In this article, Brad Carlson weighs in on agility training and equipment. Are you interested in agility to provide fun exercise for your dog (and yourself), or do you really want your dog to be a champion? Answering these questions will determine what kind of agility equipment you choose. Read on…
There are five factors to consider before you and your dog decide which agility direction you want to focus on. First, there is fun with your dog at home . Second, there is competiton where many people have that “gotta win” inside their bodies (and I'm one of them!). Third, you will need to find out if you and your dog just want to have some fun and exercise at a club for a social and competitive outing. Fourth, there are pros and cons with running through the dog agility equipment for fun or competition. And lastly, make a decision and stick with it.
I've had people come to me and say their dog can jump high, is full of energy, has a hunger to run and jump, etc. But that does not mean all dog trainers and their dogs will want to compete in the agility sport ring. You might get the impression your dog just wants to have some fun, so make an effort to set up an agility course in your backyard, or get together with a small group. I am not suggesting to set up a whole agility course, we know its costly and takes up a lot of space, and we know most of your backyards will not be able to fit all equipment. Instead, set up a few obstacles such as some jumps and weaves, make up your own course. Or just have your dog do most of the exercise jumping over bars and chasing a ball or frisbee. You might want to get involved in social activities such as dog or breed clubs. There are a lot of clubs just starting agility, or just getting together to have some fun and to socialize, a healthy atmosphere to gather around dogs. Even clubs that have a competitive group also welcome newcomers to join a beginners class.
To train and prepare your dog for competition takes time, patience, and more patience. Converting from the fun atmosphere in your backyard or club to the competition level changes your spontaneous free play to planned training sessions and goals of putting in more training time.
Training for competition requires lots of teamwork. You and your dog need to know each other well, trust each other, and find your weaknesses and strengths in both of you. To be successful in competition, your dog must have a “clean run”, meaning no bars knocked down, making the contacts, running on course, and making the time. Gee, that's a huge challenge to do all that in one run. This does require training specific behaviors for each obstacle. You need to ask yourself “are we willing and capable of working hard?” If that's what you want and your dog is able, then get start with simple training methods, do one thing at a time, until both of you can move on to the next harder method of training. Competition on Animal Planets channel on TV as well as games such as Great Outdoors on ESPN looks so easy for the handlers and their dog running the agility course. Don't forget the fact that it took most of them 3-5 years to reach that level, or more.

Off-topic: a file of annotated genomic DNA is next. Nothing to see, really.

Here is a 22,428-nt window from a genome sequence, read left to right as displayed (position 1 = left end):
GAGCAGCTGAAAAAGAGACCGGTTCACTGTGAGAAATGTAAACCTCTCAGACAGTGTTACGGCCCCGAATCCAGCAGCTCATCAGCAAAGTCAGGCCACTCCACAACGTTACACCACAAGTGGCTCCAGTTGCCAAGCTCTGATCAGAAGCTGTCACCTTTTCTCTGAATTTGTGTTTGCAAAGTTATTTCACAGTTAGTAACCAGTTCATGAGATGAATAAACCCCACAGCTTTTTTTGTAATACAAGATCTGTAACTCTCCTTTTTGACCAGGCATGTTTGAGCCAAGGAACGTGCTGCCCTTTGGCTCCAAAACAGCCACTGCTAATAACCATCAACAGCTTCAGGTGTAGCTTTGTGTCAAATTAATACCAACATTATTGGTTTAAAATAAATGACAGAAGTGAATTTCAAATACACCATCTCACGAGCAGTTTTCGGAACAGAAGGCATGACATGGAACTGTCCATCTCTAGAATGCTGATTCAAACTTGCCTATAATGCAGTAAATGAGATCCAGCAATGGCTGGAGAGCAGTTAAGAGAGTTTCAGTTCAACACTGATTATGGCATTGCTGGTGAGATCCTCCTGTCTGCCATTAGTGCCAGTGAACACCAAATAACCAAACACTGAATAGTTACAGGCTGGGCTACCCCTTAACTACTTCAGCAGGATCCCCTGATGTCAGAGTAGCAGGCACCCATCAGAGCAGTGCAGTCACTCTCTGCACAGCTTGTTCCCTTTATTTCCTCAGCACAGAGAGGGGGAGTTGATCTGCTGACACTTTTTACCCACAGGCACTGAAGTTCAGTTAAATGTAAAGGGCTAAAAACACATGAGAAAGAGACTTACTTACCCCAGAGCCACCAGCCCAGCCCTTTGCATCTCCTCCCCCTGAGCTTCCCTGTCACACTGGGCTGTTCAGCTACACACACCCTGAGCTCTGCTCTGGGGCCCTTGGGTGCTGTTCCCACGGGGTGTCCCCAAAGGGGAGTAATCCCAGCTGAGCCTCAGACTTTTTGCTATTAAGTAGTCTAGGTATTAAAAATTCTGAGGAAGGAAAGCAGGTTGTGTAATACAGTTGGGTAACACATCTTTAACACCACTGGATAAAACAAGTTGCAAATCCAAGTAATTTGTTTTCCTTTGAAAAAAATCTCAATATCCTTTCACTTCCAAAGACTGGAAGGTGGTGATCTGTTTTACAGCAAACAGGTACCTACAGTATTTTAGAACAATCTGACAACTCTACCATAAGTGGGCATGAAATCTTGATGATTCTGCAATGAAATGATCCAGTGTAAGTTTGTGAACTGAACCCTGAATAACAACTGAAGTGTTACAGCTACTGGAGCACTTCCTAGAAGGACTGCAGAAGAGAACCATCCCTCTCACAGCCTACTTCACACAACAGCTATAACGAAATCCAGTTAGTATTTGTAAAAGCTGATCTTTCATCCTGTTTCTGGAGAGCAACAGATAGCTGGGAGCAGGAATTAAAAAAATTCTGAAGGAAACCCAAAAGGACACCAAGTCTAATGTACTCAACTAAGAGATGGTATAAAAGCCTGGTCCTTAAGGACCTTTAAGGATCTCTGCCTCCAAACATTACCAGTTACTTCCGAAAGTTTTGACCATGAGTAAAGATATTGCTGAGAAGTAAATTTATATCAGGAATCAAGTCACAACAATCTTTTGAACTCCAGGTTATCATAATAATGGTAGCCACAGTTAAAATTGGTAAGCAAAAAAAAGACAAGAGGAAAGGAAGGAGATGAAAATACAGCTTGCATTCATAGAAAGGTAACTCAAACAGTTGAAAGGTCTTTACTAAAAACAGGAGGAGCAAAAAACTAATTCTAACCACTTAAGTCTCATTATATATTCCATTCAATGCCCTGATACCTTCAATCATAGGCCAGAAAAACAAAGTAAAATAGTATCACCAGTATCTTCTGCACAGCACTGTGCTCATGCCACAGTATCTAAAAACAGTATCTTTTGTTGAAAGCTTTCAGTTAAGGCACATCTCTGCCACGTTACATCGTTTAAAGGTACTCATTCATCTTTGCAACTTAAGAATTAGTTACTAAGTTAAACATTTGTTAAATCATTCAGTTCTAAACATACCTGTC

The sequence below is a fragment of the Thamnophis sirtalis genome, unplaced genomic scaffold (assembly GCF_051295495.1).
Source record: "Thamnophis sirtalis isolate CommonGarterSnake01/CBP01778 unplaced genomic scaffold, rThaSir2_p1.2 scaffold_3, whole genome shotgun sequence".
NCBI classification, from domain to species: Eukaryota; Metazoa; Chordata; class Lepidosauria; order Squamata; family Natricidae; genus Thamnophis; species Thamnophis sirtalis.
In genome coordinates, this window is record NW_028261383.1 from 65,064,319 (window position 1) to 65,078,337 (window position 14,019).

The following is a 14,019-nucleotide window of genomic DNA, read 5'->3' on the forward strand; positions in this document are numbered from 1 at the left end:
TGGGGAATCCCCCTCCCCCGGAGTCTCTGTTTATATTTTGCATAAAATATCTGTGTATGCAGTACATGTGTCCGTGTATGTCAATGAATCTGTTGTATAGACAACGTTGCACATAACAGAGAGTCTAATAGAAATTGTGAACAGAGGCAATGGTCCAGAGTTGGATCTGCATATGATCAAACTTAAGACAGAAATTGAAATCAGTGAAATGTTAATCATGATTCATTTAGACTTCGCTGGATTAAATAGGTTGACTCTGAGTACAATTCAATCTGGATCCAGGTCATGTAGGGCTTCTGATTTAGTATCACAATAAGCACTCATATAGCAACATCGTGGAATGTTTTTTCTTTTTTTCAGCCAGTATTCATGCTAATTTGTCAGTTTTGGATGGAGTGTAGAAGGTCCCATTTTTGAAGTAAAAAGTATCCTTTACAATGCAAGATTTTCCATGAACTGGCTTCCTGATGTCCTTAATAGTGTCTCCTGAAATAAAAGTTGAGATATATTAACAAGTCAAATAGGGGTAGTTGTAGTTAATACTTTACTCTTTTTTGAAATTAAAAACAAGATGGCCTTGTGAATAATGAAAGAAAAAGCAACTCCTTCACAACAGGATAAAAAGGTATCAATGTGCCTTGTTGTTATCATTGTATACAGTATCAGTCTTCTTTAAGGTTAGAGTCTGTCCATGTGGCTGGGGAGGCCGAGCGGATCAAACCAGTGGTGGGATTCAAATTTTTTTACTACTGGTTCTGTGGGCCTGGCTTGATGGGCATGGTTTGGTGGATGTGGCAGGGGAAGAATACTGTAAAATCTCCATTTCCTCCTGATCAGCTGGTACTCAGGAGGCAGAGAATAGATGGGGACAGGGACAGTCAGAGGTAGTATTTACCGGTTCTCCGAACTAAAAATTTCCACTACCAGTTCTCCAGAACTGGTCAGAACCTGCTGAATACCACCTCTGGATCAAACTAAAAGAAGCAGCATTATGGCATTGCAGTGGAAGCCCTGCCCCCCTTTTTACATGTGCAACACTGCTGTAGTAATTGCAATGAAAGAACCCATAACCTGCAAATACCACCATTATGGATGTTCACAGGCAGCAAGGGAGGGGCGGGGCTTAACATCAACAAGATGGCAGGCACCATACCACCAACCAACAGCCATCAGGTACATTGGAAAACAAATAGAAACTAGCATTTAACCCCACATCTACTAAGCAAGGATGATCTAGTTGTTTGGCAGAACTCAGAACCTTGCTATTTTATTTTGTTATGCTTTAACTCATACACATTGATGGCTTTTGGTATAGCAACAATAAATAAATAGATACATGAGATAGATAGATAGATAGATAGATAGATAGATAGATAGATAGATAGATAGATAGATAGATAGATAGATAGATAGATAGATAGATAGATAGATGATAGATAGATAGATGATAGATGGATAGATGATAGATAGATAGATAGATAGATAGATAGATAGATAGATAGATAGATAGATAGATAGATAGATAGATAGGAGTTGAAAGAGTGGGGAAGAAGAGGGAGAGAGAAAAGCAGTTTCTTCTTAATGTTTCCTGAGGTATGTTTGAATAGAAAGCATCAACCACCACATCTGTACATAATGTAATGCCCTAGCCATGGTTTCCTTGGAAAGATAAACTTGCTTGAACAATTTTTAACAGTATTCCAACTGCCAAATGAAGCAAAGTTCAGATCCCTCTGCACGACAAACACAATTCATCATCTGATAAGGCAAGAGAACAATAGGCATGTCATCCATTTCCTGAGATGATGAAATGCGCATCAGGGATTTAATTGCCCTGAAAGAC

If you can't decide which direction to go, free play or competition, let your dog do the speaking. Play with your dog, throw a frisbee, ball, play tug o war, take up obedience training, give yourself some time, maybe 2-4 months. That will give you a better idea what your dog enjoys. Making a decision on either free play or competition, there is no right or wrong answer. Every dog owner and their dog will make an agreement or pact on what kind of activity they choose. However, one needs to observe carefully the talents, limitations, and desire each dog has. For instance, a border collie that loves to run and jump all over the agility equipment, but is asked to do training for obedience, which requires lots of sits, stays, gos, and comes, may find it difficult to be still The bottom line is to find out what makes your dog happy and how you can have a good time with your dog. Do not force your dog to run in the agility ring when it wants to just stay at home, or do not force it to stay at home where it wants to get out and go.
There are some pros and cons with free play vs. competition agility. The good part about free play training is that there is no pressure to perform the best whereas competition requires no mistakes in the ring to be successful. Free play training is also less costly vs. competition. In competition, the equipment must meet the organizations standard requirements. Most competition agility equipment must be made from metal, which is expensive to purchase. Agility clubs have their own facility to train, but it will cost to practice or train at their club. Some clubs will charge a member monthly fee, or pay as you run the course or by time.
Don't wait until your dog gets too old to even walk anymore. Make a decision which way you want to go. You might want to wait up to 5 years of your dogs life before deciding to continue have free play agility and let you dog be a dog, or get into the competion mode. Remember no matter what kind of dog you have, it takes hours, months, and even years to train for competiion. Unless your dog tells you playing with balls and frisbees is good enough for dog life. You might make the wrong decision, but its never a bad one if you keep them both fun for the dog. And your dog probably don't give a hoot what you decide!
Brad Carlson is a dog trainer at Agility by Carlson. For more training details, visit our website at www.carlson-agility.com/
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